Thursday 31 May 2018

Connor Carries On … As Captain S. Melly

Next month will mark Kenneth Connor's centenary. This feels like the right time to celebrate the man's legacy and what better a legacy that his seventeen glorious performances in the Carry On films. As I've already done with the three main leading ladies of the series, I plan to embark on a series of blogs profiling each of Kenneth's roles in the Carry Ons, giving my own take on his contributions.

Kenneth is another one of those actors who worked steadily, prolifically and across all mediums throughout his career. From his very early days in film before the outbreak of World War Two, through the 1950s which saw him become an integral part of British radio comedy to the Carry Ons and his unforgettable roles in several 1980s sitcoms, Connor was an incredibly gifted actor. He worked right up until his death at the age of 75 in November 1993. However unlike Sid, Kenneth Williams or Barbara Windsor, I feel that Connor never really got the credit he deserved. He didn't have an outrageous private life, no scandals to be told. He shunned the limelight and his many performances as the ordinary man in the street mirrored his own life away from the cameras.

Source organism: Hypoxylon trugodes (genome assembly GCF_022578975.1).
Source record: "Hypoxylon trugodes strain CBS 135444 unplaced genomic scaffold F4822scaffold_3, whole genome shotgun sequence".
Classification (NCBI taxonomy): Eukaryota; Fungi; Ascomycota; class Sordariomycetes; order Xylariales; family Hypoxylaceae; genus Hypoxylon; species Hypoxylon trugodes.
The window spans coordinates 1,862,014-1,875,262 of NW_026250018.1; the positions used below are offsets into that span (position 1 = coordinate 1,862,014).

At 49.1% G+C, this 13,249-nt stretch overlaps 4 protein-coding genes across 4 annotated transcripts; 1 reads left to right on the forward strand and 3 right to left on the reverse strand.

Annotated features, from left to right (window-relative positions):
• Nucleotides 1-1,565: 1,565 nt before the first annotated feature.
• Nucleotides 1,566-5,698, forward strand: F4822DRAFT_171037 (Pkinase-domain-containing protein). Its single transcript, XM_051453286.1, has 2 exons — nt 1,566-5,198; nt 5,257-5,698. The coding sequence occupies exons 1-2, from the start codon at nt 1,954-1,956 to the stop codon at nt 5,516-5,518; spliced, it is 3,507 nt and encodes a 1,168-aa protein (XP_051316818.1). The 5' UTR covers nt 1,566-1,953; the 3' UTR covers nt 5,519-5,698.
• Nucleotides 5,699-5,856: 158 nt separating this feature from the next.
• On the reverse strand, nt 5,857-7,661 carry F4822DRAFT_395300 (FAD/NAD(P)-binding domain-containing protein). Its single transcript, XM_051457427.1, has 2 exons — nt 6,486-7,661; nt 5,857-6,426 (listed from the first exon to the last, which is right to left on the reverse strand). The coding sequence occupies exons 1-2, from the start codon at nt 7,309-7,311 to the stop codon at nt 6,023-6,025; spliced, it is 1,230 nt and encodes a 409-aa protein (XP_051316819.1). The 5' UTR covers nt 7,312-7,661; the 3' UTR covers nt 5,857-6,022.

Kenneth was also one of the precious few actors who's career spanned pretty much the entire run of the Carry Ons. He was there at the very beginning in Carry On Sergeant and, a five year gap in the mind 1960s aside, remained loyal to the films until the very end of the original run in 1978. Connor, along with Williams and Eric Barker were the only actors to appear in the very first and the very last of the series. Kenneth was still around when Columbus was made in 1992 but declined to take part, probably very wisely. This new series of blogs will be a celebration of all those wonderful comedy performances in the Carry Ons - from bumbling romantic lead through to crumbling character parts, Kenneth could play them all.

So let's continue with Kenneth's sixteenth and penultimate role in the series, as Captain S. Melly in the 1976 film, Carry On England!